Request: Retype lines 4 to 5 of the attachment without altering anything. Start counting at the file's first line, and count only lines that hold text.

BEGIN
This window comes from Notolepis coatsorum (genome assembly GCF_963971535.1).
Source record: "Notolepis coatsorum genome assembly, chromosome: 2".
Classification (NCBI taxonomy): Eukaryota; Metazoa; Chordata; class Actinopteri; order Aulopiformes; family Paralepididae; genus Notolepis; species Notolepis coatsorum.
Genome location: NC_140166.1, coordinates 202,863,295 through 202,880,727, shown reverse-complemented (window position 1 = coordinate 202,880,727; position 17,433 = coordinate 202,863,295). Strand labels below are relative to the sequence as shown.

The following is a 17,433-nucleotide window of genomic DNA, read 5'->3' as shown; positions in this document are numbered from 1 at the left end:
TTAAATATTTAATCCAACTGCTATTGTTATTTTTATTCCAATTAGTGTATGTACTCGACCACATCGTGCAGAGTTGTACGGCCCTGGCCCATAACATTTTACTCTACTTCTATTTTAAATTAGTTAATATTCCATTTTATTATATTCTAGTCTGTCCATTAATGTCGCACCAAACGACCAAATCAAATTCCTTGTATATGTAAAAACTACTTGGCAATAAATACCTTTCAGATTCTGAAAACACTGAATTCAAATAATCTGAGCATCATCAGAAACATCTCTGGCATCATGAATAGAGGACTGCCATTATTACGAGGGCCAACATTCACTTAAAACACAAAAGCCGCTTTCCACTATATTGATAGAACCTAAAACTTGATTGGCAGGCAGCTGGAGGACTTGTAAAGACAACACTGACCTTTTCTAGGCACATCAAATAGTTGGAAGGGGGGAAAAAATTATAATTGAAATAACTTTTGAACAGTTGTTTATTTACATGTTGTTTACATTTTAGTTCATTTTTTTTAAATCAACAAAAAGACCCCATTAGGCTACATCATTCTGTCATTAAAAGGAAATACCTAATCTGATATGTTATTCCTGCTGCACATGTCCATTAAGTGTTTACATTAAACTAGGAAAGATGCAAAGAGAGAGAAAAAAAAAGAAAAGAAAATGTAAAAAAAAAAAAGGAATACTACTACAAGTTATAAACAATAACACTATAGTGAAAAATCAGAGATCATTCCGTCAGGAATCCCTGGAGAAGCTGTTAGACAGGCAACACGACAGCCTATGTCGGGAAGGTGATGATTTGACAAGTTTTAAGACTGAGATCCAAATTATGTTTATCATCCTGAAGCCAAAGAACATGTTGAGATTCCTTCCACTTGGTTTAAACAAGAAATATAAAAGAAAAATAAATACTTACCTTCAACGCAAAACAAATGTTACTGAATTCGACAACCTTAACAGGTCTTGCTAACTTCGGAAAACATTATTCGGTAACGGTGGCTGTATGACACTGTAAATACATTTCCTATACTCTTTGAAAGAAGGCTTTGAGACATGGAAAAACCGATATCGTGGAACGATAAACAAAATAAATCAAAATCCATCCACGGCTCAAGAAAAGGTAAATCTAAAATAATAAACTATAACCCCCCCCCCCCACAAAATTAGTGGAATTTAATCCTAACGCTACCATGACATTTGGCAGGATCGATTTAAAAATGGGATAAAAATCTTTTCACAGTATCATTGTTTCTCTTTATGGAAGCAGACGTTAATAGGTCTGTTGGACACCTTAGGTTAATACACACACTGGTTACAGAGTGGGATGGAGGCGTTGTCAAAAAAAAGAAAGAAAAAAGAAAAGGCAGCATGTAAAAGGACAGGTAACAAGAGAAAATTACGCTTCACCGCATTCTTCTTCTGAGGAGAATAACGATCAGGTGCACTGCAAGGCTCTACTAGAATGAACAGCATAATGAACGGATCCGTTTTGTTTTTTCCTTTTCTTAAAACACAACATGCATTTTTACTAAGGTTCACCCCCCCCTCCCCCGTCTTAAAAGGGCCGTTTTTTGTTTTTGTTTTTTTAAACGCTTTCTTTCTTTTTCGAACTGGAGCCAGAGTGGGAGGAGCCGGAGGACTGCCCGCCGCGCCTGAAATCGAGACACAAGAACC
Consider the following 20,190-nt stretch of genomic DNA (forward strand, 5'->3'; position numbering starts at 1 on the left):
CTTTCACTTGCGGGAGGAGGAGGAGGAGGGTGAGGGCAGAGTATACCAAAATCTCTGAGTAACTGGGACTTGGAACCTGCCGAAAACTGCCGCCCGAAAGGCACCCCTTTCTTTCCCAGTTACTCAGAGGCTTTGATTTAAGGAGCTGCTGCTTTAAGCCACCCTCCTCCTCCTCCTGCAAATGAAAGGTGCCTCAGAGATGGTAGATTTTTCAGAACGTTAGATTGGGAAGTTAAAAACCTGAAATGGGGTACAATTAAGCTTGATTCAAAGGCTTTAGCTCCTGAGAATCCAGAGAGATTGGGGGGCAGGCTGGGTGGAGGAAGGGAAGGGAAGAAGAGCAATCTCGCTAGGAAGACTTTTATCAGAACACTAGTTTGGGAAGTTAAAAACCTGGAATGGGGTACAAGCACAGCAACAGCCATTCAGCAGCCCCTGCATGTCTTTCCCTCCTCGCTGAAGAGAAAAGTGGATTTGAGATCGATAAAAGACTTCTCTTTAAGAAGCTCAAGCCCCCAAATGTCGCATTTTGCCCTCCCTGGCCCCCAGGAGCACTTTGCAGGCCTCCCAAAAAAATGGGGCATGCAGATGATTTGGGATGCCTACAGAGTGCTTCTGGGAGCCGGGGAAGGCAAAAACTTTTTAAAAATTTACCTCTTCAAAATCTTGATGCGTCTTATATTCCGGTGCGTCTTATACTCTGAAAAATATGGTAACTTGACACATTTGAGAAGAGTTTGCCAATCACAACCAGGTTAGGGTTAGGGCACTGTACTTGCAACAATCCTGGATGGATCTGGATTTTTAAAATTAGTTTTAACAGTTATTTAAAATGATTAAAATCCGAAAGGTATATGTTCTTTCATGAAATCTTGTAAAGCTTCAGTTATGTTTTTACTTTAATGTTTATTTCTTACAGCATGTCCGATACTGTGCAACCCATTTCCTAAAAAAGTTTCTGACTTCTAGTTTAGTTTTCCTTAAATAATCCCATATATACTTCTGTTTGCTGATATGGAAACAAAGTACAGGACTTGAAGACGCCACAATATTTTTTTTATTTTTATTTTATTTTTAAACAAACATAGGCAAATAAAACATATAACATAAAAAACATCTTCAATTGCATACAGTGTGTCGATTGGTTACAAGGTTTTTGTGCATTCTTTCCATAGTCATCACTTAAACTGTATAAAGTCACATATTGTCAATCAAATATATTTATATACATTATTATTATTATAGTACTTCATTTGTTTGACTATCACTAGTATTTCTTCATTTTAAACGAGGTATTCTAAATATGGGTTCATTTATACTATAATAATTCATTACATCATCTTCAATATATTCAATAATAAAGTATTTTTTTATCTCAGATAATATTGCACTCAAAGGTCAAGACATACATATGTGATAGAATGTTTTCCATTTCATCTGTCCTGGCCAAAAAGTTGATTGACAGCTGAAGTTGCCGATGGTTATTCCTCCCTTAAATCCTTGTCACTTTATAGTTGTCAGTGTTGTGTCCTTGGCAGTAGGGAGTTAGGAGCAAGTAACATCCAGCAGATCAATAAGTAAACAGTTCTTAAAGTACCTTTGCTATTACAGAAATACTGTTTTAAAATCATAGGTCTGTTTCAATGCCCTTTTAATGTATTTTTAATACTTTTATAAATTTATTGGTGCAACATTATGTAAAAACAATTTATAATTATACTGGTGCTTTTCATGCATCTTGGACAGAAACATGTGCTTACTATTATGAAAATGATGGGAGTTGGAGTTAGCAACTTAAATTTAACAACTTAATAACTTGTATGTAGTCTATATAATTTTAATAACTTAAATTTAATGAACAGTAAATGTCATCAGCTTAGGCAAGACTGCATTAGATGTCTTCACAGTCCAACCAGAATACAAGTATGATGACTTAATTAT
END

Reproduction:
Genome location: NC_140166.1, coordinates 202,863,295 through 202,880,727, shown reverse-complemented (window position 1 = coordinate 202,880,727; position 17,433 = coordinate 202,863,295). Strand labels below are relative to the sequence as shown.

The following is a 17,433-nucleotide window of genomic DNA, read 5'->3' as shown; positions in this document are numbered from 1 at the left end: